But what does the society comprise of? People from different generations, a huge set of “rules” and “protocols” and a culture which is anyways evolving as the years roll by? We’ve got out wisdom from the previous generation about the do’s and don’ts, and yet, we have changed quite a few things about the way society runs. We have made living together legal, and we’ve even made allowances for same-sex relationships. Then how relevant is being married these days? Is progeny the only remaining reason for a couple to get married? Then how long is it before we make allowances for a child “born out of wedlock”?

I think things should be simple. If two people want to be together, they should. Married, or not married. If they decide things are not going to work, they should be able to walk away without leaving a mess behind. Because if things are meant to work between them, they will anyways. If the woman wants to mother a baby, she should be able to do so without obliging the father to marry. I mean, times are a-changing. Single parents are no longer uncommon. Then why bring marriage into the picture in the first place? And the best part? If a couple is not ready to become parents, like ever, they are not obliged to, (again, by society) if they are not married.

Coming back to the conversation I was having with my Jiju, there’s something he said that actually made me stop and rethink a few things. I mean, it was a “how could I not have seen this before?” moment. It was simple….nothing lasts forever. Everything passes. I, with all my ideas and theories of a twenty three year old, was going on and on about how I feel it is about finding the person of your own level, and that’s when Jiju mentioned that even if two people do manage to find the common level, which is rare in itself, its even rarer for them to remain in that level for long. And then I realized that maybe eventually its about finding the correct frequency…its like fine tuning the radio to find that perfectly clear sounding station. And even then, its difficult to maintain that for long. The slightest twitch and the frequency is lost. Until next time, that is. Lucky are those who find themselves in the same frequency always.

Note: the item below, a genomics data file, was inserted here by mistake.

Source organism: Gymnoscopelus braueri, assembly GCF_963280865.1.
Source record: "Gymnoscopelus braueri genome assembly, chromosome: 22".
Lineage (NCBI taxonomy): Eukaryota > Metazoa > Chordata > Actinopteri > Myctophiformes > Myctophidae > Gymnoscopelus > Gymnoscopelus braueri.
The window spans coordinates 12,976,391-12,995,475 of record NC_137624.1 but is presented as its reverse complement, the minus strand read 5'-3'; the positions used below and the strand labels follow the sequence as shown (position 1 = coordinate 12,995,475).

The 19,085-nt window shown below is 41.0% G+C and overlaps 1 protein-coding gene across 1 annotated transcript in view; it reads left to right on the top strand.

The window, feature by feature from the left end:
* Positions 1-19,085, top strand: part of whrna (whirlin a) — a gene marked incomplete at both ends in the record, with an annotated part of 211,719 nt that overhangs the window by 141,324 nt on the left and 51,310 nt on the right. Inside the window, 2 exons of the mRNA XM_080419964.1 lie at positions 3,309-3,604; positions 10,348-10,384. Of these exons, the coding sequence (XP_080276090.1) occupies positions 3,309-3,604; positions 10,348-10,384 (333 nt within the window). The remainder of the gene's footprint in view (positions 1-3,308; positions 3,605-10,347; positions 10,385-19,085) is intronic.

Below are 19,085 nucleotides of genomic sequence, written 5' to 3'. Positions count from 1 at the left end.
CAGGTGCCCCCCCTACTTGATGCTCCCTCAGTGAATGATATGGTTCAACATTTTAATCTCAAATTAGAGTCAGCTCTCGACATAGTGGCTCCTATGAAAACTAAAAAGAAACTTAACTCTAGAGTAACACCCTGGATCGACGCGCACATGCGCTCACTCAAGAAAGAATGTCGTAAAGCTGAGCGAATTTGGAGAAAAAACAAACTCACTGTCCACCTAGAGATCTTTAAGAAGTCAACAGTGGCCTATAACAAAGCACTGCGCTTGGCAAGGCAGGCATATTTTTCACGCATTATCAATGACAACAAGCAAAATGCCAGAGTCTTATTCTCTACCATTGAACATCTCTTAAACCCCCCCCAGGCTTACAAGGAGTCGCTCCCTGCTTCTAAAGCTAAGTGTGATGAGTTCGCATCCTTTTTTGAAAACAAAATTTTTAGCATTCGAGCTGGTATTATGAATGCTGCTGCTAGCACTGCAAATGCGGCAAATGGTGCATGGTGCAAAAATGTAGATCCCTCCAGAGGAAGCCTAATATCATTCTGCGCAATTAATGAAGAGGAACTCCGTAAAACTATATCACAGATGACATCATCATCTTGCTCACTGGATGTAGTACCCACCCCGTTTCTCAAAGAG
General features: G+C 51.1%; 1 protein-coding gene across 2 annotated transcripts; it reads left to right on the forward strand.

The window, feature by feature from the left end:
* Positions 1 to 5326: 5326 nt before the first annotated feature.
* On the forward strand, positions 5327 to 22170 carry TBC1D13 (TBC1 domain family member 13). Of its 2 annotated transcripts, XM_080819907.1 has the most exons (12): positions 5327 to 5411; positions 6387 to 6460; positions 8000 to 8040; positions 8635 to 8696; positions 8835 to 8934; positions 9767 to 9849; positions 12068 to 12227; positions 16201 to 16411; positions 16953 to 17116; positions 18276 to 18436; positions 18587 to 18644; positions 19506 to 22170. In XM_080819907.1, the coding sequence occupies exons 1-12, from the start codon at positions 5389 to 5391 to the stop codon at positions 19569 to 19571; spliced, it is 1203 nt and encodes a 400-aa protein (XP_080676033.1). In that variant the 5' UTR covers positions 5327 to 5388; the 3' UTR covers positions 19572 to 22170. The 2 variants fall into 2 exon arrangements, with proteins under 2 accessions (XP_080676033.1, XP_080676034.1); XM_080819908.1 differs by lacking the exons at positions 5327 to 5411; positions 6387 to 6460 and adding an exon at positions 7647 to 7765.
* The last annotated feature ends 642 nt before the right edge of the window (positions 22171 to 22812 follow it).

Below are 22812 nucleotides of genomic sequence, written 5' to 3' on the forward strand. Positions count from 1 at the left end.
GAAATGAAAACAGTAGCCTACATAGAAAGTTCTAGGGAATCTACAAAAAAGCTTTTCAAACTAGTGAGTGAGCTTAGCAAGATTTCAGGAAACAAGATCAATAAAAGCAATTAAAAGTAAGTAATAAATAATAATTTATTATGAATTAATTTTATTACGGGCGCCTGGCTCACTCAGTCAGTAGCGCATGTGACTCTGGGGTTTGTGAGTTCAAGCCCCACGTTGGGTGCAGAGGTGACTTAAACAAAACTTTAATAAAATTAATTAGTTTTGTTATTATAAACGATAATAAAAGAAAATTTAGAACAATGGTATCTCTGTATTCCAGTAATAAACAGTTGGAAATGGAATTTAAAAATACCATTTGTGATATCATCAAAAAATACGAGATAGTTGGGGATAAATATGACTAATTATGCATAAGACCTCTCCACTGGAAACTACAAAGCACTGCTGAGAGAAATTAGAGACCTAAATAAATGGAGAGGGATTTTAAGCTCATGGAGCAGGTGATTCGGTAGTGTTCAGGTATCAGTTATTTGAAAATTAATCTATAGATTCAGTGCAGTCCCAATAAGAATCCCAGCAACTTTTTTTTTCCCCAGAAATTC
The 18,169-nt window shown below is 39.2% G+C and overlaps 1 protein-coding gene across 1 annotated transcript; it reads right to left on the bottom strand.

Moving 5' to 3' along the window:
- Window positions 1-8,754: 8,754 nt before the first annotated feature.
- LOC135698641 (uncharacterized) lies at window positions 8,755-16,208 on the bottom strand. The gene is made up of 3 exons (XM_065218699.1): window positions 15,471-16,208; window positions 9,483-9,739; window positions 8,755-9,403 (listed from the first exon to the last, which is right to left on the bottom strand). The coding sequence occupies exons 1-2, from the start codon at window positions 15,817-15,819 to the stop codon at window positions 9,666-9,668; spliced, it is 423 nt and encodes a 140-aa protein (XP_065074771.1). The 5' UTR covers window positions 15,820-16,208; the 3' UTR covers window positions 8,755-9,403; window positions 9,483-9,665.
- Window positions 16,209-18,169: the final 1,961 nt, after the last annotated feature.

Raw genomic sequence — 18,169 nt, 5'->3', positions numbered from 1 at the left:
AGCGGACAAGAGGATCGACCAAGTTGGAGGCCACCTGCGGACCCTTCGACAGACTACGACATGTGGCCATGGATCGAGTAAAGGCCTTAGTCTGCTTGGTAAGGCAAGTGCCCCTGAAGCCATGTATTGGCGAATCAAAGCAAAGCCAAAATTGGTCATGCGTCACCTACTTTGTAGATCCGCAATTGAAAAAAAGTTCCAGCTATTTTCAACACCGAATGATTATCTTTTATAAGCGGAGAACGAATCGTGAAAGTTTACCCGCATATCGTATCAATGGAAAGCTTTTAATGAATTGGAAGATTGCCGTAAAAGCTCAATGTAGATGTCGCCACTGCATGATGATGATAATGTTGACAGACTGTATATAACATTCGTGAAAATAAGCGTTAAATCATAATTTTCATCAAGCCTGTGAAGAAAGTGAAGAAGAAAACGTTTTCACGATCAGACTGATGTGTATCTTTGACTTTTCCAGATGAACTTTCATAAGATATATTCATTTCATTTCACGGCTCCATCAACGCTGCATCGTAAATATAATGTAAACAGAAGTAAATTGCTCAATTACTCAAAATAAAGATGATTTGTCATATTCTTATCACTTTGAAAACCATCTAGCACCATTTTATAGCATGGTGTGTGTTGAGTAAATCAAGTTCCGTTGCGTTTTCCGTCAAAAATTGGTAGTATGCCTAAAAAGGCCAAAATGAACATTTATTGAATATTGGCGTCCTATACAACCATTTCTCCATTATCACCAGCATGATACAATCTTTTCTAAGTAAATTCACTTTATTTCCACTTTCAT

But then, marriage is a compromise. And that’s the reason a whole lot of people have accepted the fact that since nothing is perfect anyways, they might as well get married, for love or otherwise, if only for the sake of ensuring that they are not alone for the rest of their lives. My only question is does marriage really ensure that? Would I really rather be with a person I can’t stand the sight of (if, god forbid, things don’t work out) than alone? Maybe that is something only time can answer. Until then, I will maintain that there ought to be some more changes so that marriage is no longer a compulsion, but an option.

Its funny to be seeing things this way because I had myself been always the “mujhe bachpan se hi shaadi ka bara craze hain, by god” types. You may say I’m being a pessimist. I am taking it for granted that there could be chances of a marriage going wrong. But if I have learnt anything from my experiences, it is that you should always consider all eventualities. The right will take care of itself; it’s the wrong that needs handling. Its some feat to be able to think about things going bad without getting scared of it while still keeping the hope of things going right alive in your heart. And I just want to be one of those who have found the way of being happy by being balanced between extremes of both optimism and pessimism.